How is using OpenSync™ different from a traditional router?
Plume networks are based on the concept of Software Defined Networking (SDN), where the control plane of the network is separated from the data plane. OpenSync manages the data plane, as well as serving as the connection between the control and data planes. Services are decoupled from the hardware and reside on the cloud.
OpenSync™ is independent of hardware because it sits between the cloud and the hardware drivers. This means OpenSync can be used on hardware platforms other than Plume pods. Also, a device running OpenSync can replace a pod as a result. The OpenSync hardware target layer is specific to the Wi-Fi chipset of the device, allowing OpenSync to manage the Wi-Fi configuration of the hardware.
What is the role of OpenSync™ on Plume pods (and other) network hardware?
The role of OpenSync can be broken down into three functions: telemetry, control, and networking.
Many Plume features rely on data collected from the network and analyzed by the cloud. Telemetry oversees gathering and transmission of these statistics to the cloud. This includes statistics about the Wi-Fi environment, network performance statistics, and state data such as where pods and devices are currently connected.
Telemetry uses MQTT and Protobuf to send statistics to the cloud. MQTT, short for Message Queuing Telemetry Transport, is a light-weight communications protocol that was designed, in part, to minimize bandwidth usage. This makes it ideal for sending stats data to the cloud. Before being sent to the cloud the stats data is serialized using Protobuf. This allows the data to be structured in a way that the cloud can easily read.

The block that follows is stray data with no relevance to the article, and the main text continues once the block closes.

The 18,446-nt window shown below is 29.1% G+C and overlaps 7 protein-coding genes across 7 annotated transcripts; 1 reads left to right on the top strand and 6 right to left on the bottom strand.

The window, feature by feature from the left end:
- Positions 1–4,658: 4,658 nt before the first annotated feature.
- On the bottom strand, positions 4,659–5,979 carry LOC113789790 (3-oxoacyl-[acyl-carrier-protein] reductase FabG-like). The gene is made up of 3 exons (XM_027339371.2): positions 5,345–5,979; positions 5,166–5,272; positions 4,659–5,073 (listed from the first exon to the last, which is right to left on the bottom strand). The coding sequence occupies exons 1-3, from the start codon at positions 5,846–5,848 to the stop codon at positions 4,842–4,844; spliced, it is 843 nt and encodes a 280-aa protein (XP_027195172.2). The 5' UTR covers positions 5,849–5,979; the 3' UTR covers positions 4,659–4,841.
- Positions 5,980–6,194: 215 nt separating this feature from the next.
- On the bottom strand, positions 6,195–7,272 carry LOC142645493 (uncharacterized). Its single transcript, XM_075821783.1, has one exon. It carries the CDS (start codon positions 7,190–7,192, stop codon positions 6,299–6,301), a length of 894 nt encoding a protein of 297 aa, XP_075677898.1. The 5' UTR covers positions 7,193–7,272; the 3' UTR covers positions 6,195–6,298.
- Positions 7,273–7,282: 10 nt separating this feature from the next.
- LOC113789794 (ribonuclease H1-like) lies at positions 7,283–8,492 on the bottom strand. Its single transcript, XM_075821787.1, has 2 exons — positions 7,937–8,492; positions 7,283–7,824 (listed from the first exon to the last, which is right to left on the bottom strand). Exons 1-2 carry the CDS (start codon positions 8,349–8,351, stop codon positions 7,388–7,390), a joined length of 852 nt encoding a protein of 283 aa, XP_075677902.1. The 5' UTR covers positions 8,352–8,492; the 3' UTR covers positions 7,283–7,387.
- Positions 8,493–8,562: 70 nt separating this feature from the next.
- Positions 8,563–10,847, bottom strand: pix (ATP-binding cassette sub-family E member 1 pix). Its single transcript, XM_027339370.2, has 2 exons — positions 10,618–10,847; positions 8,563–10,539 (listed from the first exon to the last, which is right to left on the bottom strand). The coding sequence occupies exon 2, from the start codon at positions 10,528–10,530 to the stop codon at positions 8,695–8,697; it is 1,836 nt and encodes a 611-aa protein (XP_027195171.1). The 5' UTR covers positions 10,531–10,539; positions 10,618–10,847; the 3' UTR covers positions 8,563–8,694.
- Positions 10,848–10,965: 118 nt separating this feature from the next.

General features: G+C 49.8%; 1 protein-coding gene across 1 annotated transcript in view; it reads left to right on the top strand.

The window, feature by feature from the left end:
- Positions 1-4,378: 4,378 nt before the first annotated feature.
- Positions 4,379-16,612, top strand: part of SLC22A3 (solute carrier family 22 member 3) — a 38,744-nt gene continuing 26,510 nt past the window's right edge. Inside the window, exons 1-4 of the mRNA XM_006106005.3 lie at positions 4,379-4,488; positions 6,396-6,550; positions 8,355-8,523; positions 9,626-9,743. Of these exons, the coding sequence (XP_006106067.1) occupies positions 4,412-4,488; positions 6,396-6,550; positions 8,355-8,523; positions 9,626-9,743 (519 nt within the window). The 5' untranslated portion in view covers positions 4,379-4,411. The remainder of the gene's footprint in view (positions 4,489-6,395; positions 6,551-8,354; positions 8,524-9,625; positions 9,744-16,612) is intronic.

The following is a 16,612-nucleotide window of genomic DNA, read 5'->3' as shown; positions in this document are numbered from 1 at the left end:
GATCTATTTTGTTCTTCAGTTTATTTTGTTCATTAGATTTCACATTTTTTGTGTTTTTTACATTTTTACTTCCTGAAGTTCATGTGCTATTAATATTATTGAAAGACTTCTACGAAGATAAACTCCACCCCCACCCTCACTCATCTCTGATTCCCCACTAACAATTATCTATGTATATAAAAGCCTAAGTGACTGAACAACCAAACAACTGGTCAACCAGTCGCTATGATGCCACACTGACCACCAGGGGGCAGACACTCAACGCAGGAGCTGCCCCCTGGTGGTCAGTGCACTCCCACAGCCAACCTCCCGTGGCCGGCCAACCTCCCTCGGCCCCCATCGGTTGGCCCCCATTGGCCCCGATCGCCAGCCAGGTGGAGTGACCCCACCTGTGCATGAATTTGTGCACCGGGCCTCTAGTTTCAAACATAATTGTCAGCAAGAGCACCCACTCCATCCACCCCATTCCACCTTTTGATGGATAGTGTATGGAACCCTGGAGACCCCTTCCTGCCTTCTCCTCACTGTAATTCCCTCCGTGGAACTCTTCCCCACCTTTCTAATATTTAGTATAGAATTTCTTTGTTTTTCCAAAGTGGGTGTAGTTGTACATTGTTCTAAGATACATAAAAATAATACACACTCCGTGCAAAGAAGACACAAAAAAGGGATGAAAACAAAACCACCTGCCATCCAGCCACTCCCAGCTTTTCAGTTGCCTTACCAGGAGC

Control processes act as an interface between pods and the cloud, providing rules based networking configurations and manage device maintenance. Information is received from the cloud as state data. OpenSync then uses the state data, updating the network to match what was provided by the cloud. For example, changing pod and device links, or enabling/disabling access. This functionality includes the following:
- Establishing and maintaining cloud connectivity
- Performing client and band steering actions
- Synchronization of Wi-Fi settings, such as SSID and Password, between the cloud and all extenders
- Setting up the data path to Wi-Fi extenders, including multiple VLAN support
Control uses an OVSDB and OpenFlow. The OVSDB. or Open vSwitch Database, is where configuration changes are recorded. Editing entries in the OVSDB is how the cloud and OpenSync pass information and instructions. OpenFlow is used to set rules for where data can be sent, which are stored in the OVSDB.
Networking manages network operations. This functionality includes:
- Managing networking functions, such as DHCP, NAT and packet routing
- Virtualization of network and wireless management
Networking uses Open vSwitch (OVS) for its functions. OVS is an open source switch software that can function both as a virtual switch and as the controls for a physical network switch. It is also responsible for routing packets based on the OpenFlow rules set in the OVSDB.